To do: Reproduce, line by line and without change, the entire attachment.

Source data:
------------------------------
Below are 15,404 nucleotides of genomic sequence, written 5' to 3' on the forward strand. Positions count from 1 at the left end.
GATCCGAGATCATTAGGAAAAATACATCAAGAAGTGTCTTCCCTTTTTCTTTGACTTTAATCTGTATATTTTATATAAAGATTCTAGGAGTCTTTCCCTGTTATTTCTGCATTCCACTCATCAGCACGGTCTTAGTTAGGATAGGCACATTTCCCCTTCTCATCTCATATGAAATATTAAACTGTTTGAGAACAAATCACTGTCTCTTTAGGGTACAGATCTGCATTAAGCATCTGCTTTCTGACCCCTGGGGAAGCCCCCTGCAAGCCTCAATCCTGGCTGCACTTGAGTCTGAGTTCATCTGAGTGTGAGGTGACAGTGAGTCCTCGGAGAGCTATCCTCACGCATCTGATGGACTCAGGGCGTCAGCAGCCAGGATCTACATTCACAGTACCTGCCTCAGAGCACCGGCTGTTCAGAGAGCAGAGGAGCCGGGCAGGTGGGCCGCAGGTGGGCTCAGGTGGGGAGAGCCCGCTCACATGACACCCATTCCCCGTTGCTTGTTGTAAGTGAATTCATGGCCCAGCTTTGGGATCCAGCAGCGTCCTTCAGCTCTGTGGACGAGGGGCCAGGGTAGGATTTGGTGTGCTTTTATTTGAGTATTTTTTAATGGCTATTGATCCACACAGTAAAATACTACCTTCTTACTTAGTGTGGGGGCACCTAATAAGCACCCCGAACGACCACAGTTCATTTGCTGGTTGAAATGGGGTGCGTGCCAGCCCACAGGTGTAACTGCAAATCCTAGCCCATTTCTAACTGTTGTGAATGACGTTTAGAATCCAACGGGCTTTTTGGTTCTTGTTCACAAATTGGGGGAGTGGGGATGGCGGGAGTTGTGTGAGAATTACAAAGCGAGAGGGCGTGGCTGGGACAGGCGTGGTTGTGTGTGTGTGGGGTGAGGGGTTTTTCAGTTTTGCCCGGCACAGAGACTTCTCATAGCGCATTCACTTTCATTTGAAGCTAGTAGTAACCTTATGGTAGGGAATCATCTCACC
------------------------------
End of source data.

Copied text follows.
Below are 15,404 nucleotides of genomic sequence, written 5' to 3' on the forward strand. Positions count from 1 at the left end.
GATCCGAGATCATTAGGAAAAATACATCAAGAAGTGTCTTCCCTTTTTCTTTGACTTTAATCTGTATATTTTATATAAAGATTCTAGGAGTCTTTCCCTGTTATTTCTGCATTCCACTCATCAGCACGGTCTTAGTTAGGATAGGCACATTTCCCCTTCTCATCTCATATGAAATATTAAACTGTTTGAGAACAAATCACTGTCTCTTTAGGGTACAGATCTGCATTAAGCATCTGCTTTCTGACCCCTGGGGAAGCCCCCTGCAAGCCTCAATCCTGGCTGCACTTGAGTCTGAGTTCATCTGAGTGTGAGGTGACAGTGAGTCCTCGGAGAGCTATCCTCACGCATCTGATGGACTCAGGGCGTCAGCAGCCAGGATCTACATTCACAGTACCTGCCTCAGAGCACCGGCTGTTCAGAGAGCAGAGGAGCCGGGCAGGTGGGCCGCAGGTGGGCTCAGGTGGGGAGAGCCCGCTCACATGACACCCATTCCCCGTTGCTTGTTGTAAGTGAATTCATGGCCCAGCTTTGGGATCCAGCAGCGTCCTTCAGCTCTGTGGACGAGGGGCCAGGGTAGGATTTGGTGTGCTTTTATTTGAGTATTTTTTAATGGCTATTGATCCACACAGTAAAATACTACCTTCTTACTTAGTGTGGGGGCACCTAATAAGCACCCCGAACGACCACAGTTCATTTGCTGGTTGAAATGGGGTGCGTGCCAGCCCACAGGTGTAACTGCAAATCCTAGCCCATTTCTAACTGTTGTGAATGACGTTTAGAATCCAACGGGCTTTTTGGTTCTTGTTCACAAATTGGGGGAGTGGGGATGGCGGGAGTTGTGTGAGAATTACAAAGCGAGAGGGCGTGGCTGGGACAGGCGTGGTTGTGTGTGTGTGGGGTGAGGGGTTTTTCAGTTTTGCCCGGCACAGAGACTTCTCATAGCGCATTCACTTTCATTTGAAGCTAGTAGTAACCTTATGGTAGGGAATCATCTCACC